The .22 Long Rifle rimfire cartridge is a long established variety of ammunition, and in terms of units sold is still by far the most common in the world today. The cartridge is often referred to simply as a .22 LR and various rifles, pistols, revolvers, and even some smoothbore shotguns have been manufactured in this caliber. The cartridge originated from the Flobert BB Cap of 1845, and was developed by the J. Stevens Arms & Tool Company in 1887. For many decades, it has been a very popular cartridge around the world. It is one of the few cartridges that are accepted by a large variety of rifles, as well as pistols. Virtually every manufacturer of cartridge firearms makes at least one model chambering it, and this has been true for more than a century. The .22 Long Rifle and related cartridges use a heeled bullet, which means that the bullet is the same diameter as the case, and has a narrower "heel" portion that fits in the case.
The low cost, minimal recoil, and low noise make the .22 LR an ideal cartridge for recreational shooting and pest control, and it is often purchased in bulk. The standard box of .22 LR contains 50 rounds, and .22 LR is often sold by the brick, containing either 10 boxes or loose bullets for 500 rounds, or the case containing 10 bricks for 5,000 rounds. Some boxes also contain 100 rounds.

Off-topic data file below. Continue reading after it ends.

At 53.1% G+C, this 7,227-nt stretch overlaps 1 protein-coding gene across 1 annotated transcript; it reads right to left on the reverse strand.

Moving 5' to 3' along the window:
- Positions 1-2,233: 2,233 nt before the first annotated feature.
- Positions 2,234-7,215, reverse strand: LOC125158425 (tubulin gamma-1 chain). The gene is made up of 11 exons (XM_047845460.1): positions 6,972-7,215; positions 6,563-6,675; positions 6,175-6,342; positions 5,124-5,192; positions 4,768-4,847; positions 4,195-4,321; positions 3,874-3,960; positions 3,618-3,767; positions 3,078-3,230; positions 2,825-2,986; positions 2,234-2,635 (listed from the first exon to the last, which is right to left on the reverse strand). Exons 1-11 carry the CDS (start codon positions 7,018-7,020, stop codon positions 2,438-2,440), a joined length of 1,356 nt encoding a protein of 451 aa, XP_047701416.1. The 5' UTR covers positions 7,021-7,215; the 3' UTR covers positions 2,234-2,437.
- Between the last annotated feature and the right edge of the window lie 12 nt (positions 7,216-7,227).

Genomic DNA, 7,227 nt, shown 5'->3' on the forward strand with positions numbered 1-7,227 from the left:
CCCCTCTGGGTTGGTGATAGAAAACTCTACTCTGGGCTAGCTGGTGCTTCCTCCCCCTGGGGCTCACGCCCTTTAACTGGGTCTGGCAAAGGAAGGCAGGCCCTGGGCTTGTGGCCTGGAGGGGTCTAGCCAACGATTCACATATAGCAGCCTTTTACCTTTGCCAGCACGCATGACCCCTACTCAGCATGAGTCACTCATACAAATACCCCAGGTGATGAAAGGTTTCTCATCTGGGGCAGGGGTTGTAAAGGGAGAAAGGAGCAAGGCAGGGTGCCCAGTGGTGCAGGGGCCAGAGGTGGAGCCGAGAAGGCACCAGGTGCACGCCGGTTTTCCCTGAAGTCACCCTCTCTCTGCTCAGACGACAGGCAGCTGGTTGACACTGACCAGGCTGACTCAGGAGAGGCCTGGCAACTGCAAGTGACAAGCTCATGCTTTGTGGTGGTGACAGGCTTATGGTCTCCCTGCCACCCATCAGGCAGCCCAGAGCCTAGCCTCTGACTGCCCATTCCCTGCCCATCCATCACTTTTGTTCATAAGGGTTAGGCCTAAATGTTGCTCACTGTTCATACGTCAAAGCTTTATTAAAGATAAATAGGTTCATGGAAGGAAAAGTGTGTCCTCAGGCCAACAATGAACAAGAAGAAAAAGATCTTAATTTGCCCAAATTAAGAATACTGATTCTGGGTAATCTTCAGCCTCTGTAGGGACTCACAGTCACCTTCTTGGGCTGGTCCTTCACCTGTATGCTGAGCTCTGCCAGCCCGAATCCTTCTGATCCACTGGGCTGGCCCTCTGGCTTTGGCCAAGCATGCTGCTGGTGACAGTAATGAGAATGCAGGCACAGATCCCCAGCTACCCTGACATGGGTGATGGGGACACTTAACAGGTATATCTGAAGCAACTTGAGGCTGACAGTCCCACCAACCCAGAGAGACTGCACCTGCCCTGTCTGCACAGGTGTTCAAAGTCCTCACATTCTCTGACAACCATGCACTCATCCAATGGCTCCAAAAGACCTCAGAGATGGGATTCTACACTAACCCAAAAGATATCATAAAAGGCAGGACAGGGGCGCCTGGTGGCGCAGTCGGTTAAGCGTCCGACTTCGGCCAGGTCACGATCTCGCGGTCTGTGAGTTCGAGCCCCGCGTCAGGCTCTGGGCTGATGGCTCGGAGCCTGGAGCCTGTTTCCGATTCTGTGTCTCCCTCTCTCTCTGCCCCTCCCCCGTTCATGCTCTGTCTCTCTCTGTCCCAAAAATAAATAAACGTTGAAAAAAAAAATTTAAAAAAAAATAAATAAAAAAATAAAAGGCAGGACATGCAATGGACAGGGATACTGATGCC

.22 LR ammunition is available in a very wide variety, and a very wide price range. Bullet weights range from 20 to 60 grains (1.9 to 3.9 g), velocities from 350–1,750 feet per second (110–530 meters per second). "Promotional" loads for plinking can be found for under US$20.00 per brick ($0.04 per cartridge), while precision target rounds can cost US$80.00 to upwards of US$250.00 per brick. Currently, a standard box of 50 rounds goes for US$1–3. For comparison, a box of 9x19 mm Parabellum, another popular and relatively inexpensive round for semi-automatic handguns, costs closer to US$8–35 per box of 50. It is common to shoot well over a hundred rounds on a single shooting range visit. For rifle shooting, the price difference is even more dramatic as powerful rifle cartridges like .308 Winchester and .30-06 Springfield can approach and exceed US$1 per cartridge. For this reason especially, .22 LR is commonly used by hunters for off-season target practice. They are also the ammunition used by Boy Scouts for the rifle shooting merit badge.
The low recoil and high speed of a .22 LR cartridge in pistols make it suitable for introductory firearms courses. Because errors in technique are not covered up by the increased recoil of a "defense-caliber" handgun, they can be more easily identified and corrected before moving to more powerful handgun cartridges like 9 mm, .38 Special/.357 Magnum, or 45 Auto (45 ACP). Additionally, some firearms chambered for common calibers such as 9mm Parabellum and .223 Remington (5.56mm) can be converted to fire .22LR with the use of special barrels and mechanism assemblies.
Annual production is estimated at 2–2.5 billion rounds.